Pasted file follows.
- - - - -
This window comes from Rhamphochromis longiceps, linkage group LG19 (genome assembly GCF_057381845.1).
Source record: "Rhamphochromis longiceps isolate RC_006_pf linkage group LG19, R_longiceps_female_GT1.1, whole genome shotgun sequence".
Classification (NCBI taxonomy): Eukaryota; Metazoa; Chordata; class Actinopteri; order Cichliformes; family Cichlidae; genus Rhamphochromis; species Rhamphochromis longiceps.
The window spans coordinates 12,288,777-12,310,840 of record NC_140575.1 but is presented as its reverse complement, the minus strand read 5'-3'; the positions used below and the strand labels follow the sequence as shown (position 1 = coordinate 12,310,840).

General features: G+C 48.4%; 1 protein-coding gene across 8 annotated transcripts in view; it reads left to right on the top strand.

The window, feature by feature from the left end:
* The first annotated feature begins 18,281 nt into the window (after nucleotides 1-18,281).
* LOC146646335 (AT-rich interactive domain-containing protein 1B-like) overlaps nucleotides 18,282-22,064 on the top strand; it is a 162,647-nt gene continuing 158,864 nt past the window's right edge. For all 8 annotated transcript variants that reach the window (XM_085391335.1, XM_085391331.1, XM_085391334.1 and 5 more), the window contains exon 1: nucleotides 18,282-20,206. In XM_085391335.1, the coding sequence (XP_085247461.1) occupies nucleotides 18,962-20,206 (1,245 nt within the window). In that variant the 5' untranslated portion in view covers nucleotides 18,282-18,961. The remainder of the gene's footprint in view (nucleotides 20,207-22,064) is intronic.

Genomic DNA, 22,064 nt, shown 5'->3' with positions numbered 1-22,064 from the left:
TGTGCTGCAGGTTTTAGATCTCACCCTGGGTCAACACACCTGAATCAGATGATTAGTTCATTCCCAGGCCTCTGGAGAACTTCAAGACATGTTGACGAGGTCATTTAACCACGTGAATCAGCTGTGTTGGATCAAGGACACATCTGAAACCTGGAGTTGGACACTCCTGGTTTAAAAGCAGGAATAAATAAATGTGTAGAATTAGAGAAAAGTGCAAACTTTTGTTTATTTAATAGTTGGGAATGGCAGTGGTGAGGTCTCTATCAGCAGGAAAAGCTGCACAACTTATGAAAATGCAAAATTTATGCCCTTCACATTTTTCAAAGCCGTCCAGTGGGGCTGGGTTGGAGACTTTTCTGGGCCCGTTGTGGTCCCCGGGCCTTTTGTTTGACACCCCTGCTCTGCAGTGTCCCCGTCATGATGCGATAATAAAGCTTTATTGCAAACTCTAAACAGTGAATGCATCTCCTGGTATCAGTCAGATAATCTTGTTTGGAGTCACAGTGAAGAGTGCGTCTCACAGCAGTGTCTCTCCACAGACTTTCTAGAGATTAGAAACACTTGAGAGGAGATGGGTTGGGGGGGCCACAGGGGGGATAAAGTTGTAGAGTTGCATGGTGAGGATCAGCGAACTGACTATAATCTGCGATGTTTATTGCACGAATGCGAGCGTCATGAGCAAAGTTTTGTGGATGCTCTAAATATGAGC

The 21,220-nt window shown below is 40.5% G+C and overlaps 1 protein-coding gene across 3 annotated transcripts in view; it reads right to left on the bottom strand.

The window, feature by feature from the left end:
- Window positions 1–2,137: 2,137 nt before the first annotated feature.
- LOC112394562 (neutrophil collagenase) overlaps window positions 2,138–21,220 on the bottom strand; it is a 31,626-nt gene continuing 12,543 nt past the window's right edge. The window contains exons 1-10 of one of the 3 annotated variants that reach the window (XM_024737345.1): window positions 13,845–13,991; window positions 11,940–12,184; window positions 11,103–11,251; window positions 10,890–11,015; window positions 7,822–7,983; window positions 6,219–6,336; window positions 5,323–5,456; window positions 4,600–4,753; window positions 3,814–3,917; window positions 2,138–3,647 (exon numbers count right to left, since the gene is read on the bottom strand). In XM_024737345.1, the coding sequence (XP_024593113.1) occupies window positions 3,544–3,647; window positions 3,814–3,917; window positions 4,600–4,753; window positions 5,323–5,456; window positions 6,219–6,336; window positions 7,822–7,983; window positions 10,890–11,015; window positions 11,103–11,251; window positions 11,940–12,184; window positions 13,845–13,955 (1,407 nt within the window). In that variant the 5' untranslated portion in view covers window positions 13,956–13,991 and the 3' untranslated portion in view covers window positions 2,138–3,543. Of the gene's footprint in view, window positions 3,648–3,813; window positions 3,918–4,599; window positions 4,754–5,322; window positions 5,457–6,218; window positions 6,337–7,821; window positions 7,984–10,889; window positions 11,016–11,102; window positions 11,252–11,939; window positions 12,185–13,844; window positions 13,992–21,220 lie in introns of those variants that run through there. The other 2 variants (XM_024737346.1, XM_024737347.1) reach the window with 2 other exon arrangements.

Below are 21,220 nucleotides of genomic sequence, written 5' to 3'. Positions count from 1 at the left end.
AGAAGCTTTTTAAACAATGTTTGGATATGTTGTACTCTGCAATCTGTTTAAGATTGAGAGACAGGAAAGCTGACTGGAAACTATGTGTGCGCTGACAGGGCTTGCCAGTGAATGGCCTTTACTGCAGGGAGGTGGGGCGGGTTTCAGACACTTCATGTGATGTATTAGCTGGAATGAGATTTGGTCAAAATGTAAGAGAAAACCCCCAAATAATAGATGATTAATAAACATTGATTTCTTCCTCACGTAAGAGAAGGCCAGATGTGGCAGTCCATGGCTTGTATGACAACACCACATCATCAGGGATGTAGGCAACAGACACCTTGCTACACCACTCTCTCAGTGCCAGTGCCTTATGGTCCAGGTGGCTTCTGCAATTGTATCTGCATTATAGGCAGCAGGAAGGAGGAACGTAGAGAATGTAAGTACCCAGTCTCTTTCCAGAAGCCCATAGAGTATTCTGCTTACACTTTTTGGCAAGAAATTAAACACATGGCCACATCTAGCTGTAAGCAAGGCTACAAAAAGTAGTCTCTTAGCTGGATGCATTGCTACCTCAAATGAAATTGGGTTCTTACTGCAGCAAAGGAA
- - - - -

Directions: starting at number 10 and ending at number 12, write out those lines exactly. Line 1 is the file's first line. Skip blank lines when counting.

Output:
TGTGCTGCAGGTTTTAGATCTCACCCTGGGTCAACACACCTGAATCAGATGATTAGTTCATTCCCAGGCCTCTGGAGAACTTCAAGACATGTTGACGAGGTCATTTAACCACGTGAATCAGCTGTGTTGGATCAAGGACACATCTGAAACCTGGAGTTGGACACTCCTGGTTTAAAAGCAGGAATAAATAAATGTGTAGAATTAGAGAAAAGTGCAAACTTTTGTTTATTTAATAGTTGGGAATGGCAGTGGTGAGGTCTCTATCAGCAGGAAAAGCTGCACAACTTATGAAAATGCAAAATTTATGCCCTTCACATTTTTCAAAGCCGTCCAGTGGGGCTGGGTTGGAGACTTTTCTGGGCCCGTTGTGGTCCCCGGGCCTTTTGTTTGACACCCCTGCTCTGCAGTGTCCCCGTCATGATGCGATAATAAAGCTTTATTGCAAACTCTAAACAGTGAATGCATCTCCTGGTATCAGTCAGATAATCTTGTTTGGAGTCACAGTGAAGAGTGCGTCTCACAGCAGTGTCTCTCCACAGACTTTCTAGAGATTAGAAACACTTGAGAGGAGATGGGTTGGGGGGGCCACAGGGGGGATAAAGTTGTAGAGTTGCATGGTGAGGATCAGCGAACTGACTATAATCTGCGATGTTTATTGCACGAATGCGAGCGTCATGAGCAAAGTTTTGTGGATGCTCTAAATATGAGC

The 21,220-nt window shown below is 40.5% G+C and overlaps 1 protein-coding gene across 3 annotated transcripts in view; it reads right to left on the bottom strand.

The window, feature by feature from the left end: